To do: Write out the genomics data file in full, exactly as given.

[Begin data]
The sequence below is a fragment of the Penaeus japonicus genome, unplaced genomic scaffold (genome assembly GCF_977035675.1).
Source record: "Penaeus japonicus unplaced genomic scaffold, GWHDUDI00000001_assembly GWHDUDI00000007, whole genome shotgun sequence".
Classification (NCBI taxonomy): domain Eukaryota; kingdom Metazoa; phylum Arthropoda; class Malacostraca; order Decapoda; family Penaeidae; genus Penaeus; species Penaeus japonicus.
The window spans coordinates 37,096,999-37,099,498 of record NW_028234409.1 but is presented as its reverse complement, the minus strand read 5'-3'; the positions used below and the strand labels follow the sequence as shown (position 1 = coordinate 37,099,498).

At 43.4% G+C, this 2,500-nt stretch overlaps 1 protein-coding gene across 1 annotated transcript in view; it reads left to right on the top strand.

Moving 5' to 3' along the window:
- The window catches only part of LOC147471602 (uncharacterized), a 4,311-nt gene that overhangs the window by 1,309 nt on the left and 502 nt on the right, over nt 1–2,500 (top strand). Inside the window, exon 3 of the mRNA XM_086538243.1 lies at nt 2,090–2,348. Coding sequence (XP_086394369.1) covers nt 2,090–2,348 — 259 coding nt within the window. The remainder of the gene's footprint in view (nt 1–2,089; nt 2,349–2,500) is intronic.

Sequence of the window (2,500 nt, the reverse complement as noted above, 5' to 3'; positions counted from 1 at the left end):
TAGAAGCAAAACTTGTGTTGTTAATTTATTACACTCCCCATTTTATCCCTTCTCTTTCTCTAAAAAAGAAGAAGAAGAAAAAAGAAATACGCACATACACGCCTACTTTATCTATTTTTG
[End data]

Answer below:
The sequence below is a fragment of the Penaeus japonicus genome, unplaced genomic scaffold (genome assembly GCF_977035675.1).
Source record: "Penaeus japonicus unplaced genomic scaffold, GWHDUDI00000001_assembly GWHDUDI00000007, whole genome shotgun sequence".
Classification (NCBI taxonomy): domain Eukaryota; kingdom Metazoa; phylum Arthropoda; class Malacostraca; order Decapoda; family Penaeidae; genus Penaeus; species Penaeus japonicus.
The window spans coordinates 37,096,999-37,099,498 of record NW_028234409.1 but is presented as its reverse complement, the minus strand read 5'-3'; the positions used below and the strand labels follow the sequence as shown (position 1 = coordinate 37,099,498).

At 43.4% G+C, this 2,500-nt stretch overlaps 1 protein-coding gene across 1 annotated transcript in view; it reads left to right on the top strand.

Moving 5' to 3' along the window:
- The window catches only part of LOC147471602 (uncharacterized), a 4,311-nt gene that overhangs the window by 1,309 nt on the left and 502 nt on the right, over nt 1–2,500 (top strand). Inside the window, exon 3 of the mRNA XM_086538243.1 lies at nt 2,090–2,348. Coding sequence (XP_086394369.1) covers nt 2,090–2,348 — 259 coding nt within the window. The remainder of the gene's footprint in view (nt 1–2,089; nt 2,349–2,500) is intronic.

Sequence of the window (2,500 nt, the reverse complement as noted above, 5' to 3'; positions counted from 1 at the left end):
TAGAAGCAAAACTTGTGTTGTTAATTTATTACACTCCCCATTTTATCCCTTCTCTTTCTCTAAAAAAGAAGAAGAAGAAAAAAGAAATACGCACATACACGCCTACTTTATCTATTTTTG